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Linear Spaces and Projection Matrices

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Linear Space associated with a Factor

Suppose F is a factor on a set of observations Y. Now suppose we index the observations, _ Y = \{ ~y_1, ~y_2, ... , ~y_~n\}. Then with each non-empty level ~f of F, we can associate a vector _ #~v &in. &reals.^~n , _ #~v = (~v_1, ... , ~v_~n )^T _ where _ ~v_~i = 1 _ <=> _ F ~y_~i = ~f , _ 0 otherwise.

#{Example}
If ~n = 5 and the factor F has three non-empty levels, _ ~f_1 , _ ~f_2 , _ and _ ~f_3 , _ where _ ~y_1 &rightarrow. ~f_1, _ ~y_2 &rightarrow. ~f_1, _ ~y_3 &rightarrow. ~f_3, _ ~y_4 &rightarrow. ~f_2, _ ~y_5 &rightarrow. ~f_3, _ then writing #~v_~j for the vector associated with ~f_~j:

#~v_1 _ = _ matrix{1/1/0/0/0}, _ _ _ #~v_2 _ = _ matrix{0/0/0/1/0}, _ _ _ #~v_3 _ = _ matrix{0/0/1/0/1}

These vectors are orthogonal ( ~#v_~j&dot.~#v_~k = 0 _ if _ ~j != ~k ) and therefore linearly independent. So they form a basis for a subspace L_F of &reals.^~n . _ L_F _ = _ span \{#~v_~i\}_{~i = 1, ... , ~n} , _ dim ( L_F ) _ = _ | F | _ _ the number of (non-empty) levels of F.

Design Matrix

Suppose the factor F has ~k non-empty levels, we can now construct a ~n # ~k matrix whose columns are just the vectors associated with the levels of the factor, this is called the ~#{design matrix} of the factor. The design matrix in the above example is

( X_F )_{~i , ~j} _ = _ array{ 1, _ if _ F( ~i ) = ~f_~j/ 0,otherwise}

Note that changing the order of indexing of the levels would produce a slightly different design matrix, with interchanged columns. It would also give a different linear space, albeit one that is isomorphic to the first, with the same basis, just in a different order. We will demonstrate later that changing the order does not effect the statistical properties of the factor.

Linear Map associated with a Factor

The design matrix induces a linear map &psi.#: &reals.^{~k} &rightarrow. &reals.^{~n}

Clearly _ L_F _ = _ im &psi.

Projection associated with a Factor

Given that we have found the linear space, L_F, associated with a factor on the (indexed) set of observations Y (with respect to a given indexing of the levels of the factor), another quantity that will prove useful in the subsequent theory is the (orthogonal) #~{projection} onto L_F. The factor will split the observations into |F| groups of observations.

This is the situation described in One-way Analysis of Variance (Linear Normal Models). There we saw that the orthogonal projection onto L_F, which we will call ~p_F, is given by:

~p_F (#{~x}) _ = _ ( ${~x}_{F(1)}, ${~x}_{F(2)}, ... ${~x}_{F(~n)} )

Where

${~x}_{F(~i)} _ = _ fract{sum{~{x_r},{\{ ~{x_r} | F(~r) = F(~i) \}},}, ~n_{F(~i)}}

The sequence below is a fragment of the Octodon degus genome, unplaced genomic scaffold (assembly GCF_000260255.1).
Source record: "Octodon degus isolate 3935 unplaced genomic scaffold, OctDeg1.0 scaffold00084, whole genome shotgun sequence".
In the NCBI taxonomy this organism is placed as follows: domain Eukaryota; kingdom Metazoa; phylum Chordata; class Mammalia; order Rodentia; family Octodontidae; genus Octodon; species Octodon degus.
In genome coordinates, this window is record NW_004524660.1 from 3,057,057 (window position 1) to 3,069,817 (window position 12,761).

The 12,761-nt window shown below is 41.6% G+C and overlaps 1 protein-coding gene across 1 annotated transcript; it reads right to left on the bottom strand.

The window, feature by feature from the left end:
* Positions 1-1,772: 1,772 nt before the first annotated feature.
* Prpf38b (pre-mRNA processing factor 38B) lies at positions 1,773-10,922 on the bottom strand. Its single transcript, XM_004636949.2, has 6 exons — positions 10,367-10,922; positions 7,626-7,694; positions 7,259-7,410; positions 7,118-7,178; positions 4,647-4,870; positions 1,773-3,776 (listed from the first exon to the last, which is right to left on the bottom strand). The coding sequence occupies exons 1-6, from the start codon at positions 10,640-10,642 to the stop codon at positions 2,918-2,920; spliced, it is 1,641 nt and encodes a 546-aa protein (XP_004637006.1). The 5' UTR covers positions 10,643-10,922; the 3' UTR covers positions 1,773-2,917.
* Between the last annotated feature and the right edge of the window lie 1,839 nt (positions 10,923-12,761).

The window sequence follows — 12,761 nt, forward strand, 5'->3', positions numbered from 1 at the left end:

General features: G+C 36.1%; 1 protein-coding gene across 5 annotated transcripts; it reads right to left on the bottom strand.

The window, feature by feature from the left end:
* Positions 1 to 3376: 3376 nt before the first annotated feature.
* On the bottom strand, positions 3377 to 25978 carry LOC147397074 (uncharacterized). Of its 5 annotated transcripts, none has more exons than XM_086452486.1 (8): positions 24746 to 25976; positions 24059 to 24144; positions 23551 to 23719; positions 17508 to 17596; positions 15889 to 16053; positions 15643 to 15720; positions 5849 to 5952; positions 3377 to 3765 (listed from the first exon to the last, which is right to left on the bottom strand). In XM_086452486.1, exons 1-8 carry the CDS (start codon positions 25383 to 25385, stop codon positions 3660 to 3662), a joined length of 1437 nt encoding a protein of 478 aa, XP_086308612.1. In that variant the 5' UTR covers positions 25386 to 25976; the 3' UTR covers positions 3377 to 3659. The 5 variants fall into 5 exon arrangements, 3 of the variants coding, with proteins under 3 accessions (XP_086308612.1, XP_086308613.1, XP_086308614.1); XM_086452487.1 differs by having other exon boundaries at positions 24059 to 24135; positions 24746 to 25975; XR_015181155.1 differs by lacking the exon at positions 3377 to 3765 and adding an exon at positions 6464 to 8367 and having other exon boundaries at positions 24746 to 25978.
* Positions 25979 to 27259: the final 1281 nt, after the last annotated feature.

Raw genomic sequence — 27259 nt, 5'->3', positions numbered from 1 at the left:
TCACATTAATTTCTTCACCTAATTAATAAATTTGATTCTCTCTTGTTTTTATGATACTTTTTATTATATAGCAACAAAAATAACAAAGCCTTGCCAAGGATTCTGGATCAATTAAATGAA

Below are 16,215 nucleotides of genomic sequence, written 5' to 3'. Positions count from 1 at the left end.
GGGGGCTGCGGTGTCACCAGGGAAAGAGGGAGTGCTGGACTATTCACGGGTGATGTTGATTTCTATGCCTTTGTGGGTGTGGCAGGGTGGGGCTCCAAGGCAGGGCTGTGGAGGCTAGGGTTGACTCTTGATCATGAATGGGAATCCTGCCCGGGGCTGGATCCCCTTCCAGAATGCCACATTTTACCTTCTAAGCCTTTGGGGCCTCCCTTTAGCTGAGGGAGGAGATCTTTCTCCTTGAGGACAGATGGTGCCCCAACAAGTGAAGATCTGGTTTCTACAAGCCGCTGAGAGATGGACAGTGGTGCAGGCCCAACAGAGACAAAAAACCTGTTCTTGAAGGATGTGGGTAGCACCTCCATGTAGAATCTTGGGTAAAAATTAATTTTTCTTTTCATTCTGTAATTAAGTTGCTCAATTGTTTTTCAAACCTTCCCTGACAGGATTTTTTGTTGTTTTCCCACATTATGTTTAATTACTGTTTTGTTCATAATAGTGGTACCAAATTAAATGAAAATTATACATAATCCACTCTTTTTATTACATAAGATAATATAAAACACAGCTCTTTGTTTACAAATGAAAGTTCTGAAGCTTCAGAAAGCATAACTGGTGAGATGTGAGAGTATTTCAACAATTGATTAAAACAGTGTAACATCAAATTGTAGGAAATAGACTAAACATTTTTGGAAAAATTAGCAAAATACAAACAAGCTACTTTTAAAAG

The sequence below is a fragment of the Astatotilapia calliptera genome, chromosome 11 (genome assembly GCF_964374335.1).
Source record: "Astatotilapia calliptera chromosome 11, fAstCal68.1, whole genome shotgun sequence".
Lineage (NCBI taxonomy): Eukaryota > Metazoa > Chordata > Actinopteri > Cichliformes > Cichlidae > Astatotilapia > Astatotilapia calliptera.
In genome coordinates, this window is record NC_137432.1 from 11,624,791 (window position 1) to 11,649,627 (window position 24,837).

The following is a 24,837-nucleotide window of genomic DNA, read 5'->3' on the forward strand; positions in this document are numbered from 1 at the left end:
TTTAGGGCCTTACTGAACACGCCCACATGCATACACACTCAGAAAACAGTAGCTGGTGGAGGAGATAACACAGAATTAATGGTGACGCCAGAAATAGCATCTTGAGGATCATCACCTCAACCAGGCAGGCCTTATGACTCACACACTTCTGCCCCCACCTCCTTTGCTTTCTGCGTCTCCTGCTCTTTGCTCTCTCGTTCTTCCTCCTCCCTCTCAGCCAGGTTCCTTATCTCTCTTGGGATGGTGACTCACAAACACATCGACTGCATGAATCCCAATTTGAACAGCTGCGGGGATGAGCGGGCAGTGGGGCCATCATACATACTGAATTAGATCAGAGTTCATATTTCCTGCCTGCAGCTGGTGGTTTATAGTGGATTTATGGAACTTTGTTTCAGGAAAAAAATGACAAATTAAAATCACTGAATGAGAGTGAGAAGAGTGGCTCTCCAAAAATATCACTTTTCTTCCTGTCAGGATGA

or simplifying, by putting F(~i) = ~j

${~x}_{~j} _ = _ fract{sum{~{x_r},{\{ ~{x_r} | F(~r) = ~j \}},}, ~n_{~j}} _ _ _ _ the average or mean of observations in the ~j^{th} level.

Projection Matrix

Following from the above, we can see that ~p_F has the associated ~n × ~n matrix P_F, given by:

P_F _ = _ ( ~{p_{i, r}} ) _{~i = 1...~n, ~r = 1...~n} #, _ _ _ _ _ _ _ _ _ _ _ ~{p_{i, r}} _ = _ array{ {1/~{n_j}}, F(~i) = ~j/ 0,otherwise}

This is easier to see if we take a concrete case, so for instance, in the above example,

P_F _ = _ {matrix{ { 1/2 } , { 1/2 } , 0, 0, 0 / { 1/2 } , { 1/2 } , 0, 0, 0 / 0, 0, { 1/2 } , 0, { 1/2 } / 0, 0, 0, 1, 0 / 0, 0, { 1/2 } , 0, { 1/2 } }}

applying this to the vector _ ~#u _ = _ ( ~u_1, ~u_2, ~u_3, ~u_4, ~u_5)

{matrix{ { 1/2 } , { 1/2 } , 0, 0, 0 / { 1/2 } , { 1/2 } , 0, 0, 0 / 0, 0, { 1/2 } , 0, { 1/2 } / 0, 0, 0, 1, 0 / 0, 0, { 1/2 } , 0, { 1/2 } }} {matrix{ ~u_1/ ~u_2/ ~u_3/ ~u_4/ ~u_5}} _ = _ {matrix{{(~u_1+~u_2) ./ 2}/{(~u_1+~u_2) ./ 2}/{(~u_3+~u_5) ./ 2}/~u_4/{(~u_3+~u_5) ./ 2}}}

Projection Matrix from Design Matrix

In fact we can connect the projection matrix with the design matrix for the factor through the formula:

P_F _ = _ X_F ( X_F^TX_F )^{-1} X_F^T

To see this suppose ~#v_1 ... ~#v_~k are any ~k non-zero orthogonal vectors, _ then we can write

X_F _ = _ #( ~#v_1 ... ~#v_~k #) , _ _ _ _ X_F^T _ = _ matrix{ ~#v_1^T/ ... /~#v_~k^T }

So, remembering that #~u^T #~w = #~u&dot.#~w

X_F^T X_F _ _ = _ _ matrix{ ~#v_1&dot.~#v_1 , ~#v_1&dot.~#v_2 , ... , ~#v_1&dot.~#v_~k /, , ... , / , , ... , / ~#v_~k&dot.~#v_1 , ~#v_~k&dot.~#v_2 , ... , ~#v_~k&dot.~#v_~k } _ _ = _ _ matrix{ || #~v_1 ||^2 , 0 , ... , 0 / 0, || #~v_2 ||^2 , ... , 0 /, , ... , / 0, 0 , ... , || #~v_~k ||^2 } _ _ _ _ _ by orthogonality

( X_F^T X_F )^{-1} _ _ = _ _ matrix{ {1 ./ || #~v_1 ||^2} , 0 , ... , 0 / 0, {1 ./ || #~v_2 ||^2} , ... , 0 / , , ... , / 0, 0 , ... , {1 ./ || #~v_~k ||^2} } _ _ _ _ _ as all the || #~v_~j ||^2 will be non-zero.

X_F ( X_F^T X_F )^{-1} _ _ = _ _ #( ~#v_1 ... ~#v_~k #) ( X_F^T X_F )^{-1} _ _ = _ _ matrix{ {#~v_1 ./ || #~v_1 ||^2} , {#~v_2 ./ || #~v_2 ||^2} , ... , {#~v_~k ./ || #~v_~k ||^2} }

Now _ _ _ X_F^T ~#y _ = _ matrix{ ~#v_1^T/ ... /~#v_~k^T } ~#y _ = _ matrix{ ~#v_1&dot.#~y / ... / ~#v_~k&dot.#~y }

X_F ( X_F^T X_F )^{-1} X_F^T ~#y _ _ = _ _ sum{ ~#v_~j&dot.#~y #~v_~j ./ || #~v_~j ||^2, ~j = 1,~k }

which is just the expression for the projection onto the space generated by ~#v_1 ... ~#v_~k. _ Leaving out the #~y, we get the matrix sum:

X_F ( X_F^T X_F )^{-1} X_F^T _ _ = _ _ sum{ ~#v_~j #~v_~j^T ./ || #~v_~j ||^2, ~j = 1,~k }

In the case of factor vectors _ || #~v_~j ||^2 = ~n_~j , _ the number of elements mapped to the ~j^{th} level, so this is just the projection matrix defined in the previous section.


In the example

and consequently